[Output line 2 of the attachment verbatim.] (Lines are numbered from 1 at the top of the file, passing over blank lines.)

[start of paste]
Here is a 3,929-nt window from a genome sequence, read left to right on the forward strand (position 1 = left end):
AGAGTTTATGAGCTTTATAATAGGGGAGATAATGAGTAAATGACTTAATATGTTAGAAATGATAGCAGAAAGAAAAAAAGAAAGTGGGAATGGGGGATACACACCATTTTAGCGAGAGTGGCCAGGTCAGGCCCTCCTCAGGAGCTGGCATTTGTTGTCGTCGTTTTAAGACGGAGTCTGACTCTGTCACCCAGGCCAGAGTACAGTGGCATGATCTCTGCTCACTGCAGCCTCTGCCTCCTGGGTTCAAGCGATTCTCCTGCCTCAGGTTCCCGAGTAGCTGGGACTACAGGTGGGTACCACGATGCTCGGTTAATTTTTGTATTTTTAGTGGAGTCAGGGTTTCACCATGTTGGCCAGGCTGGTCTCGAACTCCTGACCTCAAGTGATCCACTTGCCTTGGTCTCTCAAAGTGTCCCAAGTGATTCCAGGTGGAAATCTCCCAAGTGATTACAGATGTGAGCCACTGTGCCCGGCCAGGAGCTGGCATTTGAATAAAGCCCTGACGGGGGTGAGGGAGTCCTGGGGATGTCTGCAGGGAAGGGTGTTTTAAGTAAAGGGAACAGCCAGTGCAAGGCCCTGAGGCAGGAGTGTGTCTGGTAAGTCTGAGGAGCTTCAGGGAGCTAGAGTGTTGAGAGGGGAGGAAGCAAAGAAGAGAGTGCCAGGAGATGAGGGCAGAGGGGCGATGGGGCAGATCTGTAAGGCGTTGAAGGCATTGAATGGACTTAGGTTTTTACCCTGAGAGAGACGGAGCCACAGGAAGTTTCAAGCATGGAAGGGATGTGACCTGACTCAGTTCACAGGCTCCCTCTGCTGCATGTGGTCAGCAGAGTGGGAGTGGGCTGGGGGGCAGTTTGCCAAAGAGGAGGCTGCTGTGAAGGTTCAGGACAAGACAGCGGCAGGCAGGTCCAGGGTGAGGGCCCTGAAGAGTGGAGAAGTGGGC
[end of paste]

AGAGTTTATGAGCTTTATAATAGGGGAGATAATGAGTAAATGACTTAATATGTTAGAAATGATAGCAGAAAGAAAAAAAGAAAGTGGGAATGGGGGATACACACCATTTTAGCGAGAGTGGCCAGGTCAGGCCCTCCTCAGGAGCTGGCATTTGTTGTCGTCGTTTTAAGACGGAGTCTGACTCTGTCACCCAGGCCAGAGTACAGTGGCATGATCTCTGCTCACTGCAGCCTCTGCCTCCTGGGTTCAAGCGATTCTCCTGCCTCAGGTTCCCGAGTAGCTGGGACTACAGGTGGGTACCACGATGCTCGGTTAATTTTTGTATTTTTAGTGGAGTCAGGGTTTCACCATGTTGGCCAGGCTGGTCTCGAACTCCTGACCTCAAGTGATCCACTTGCCTTGGTCTCTCAAAGTGTCCCAAGTGATTCCAGGTGGAAATCTCCCAAGTGATTACAGATGTGAGCCACTGTGCCCGGCCAGGAGCTGGCATTTGAATAAAGCCCTGACGGGGGTGAGGGAGTCCTGGGGATGTCTGCAGGGAAGGGTGTTTTAAGTAAAGGGAACAGCCAGTGCAAGGCCCTGAGGCAGGAGTGTGTCTGGTAAGTCTGAGGAGCTTCAGGGAGCTAGAGTGTTGAGAGGGGAGGAAGCAAAGAAGAGAGTGCCAGGAGATGAGGGCAGAGGGGCGATGGGGCAGATCTGTAAGGCGTTGAAGGCATTGAATGGACTTAGGTTTTTACCCTGAGAGAGACGGAGCCACAGGAAGTTTCAAGCATGGAAGGGATGTGACCTGACTCAGTTCACAGGCTCCCTCTGCTGCATGTGGTCAGCAGAGTGGGAGTGGGCTGGGGGGCAGTTTGCCAAAGAGGAGGCTGCTGTGAAGGTTCAGGACAAGACAGCGGCAGGCAGGTCCAGGGTGAGGGCCCTGAAGAGTGGAGAAGTGGGC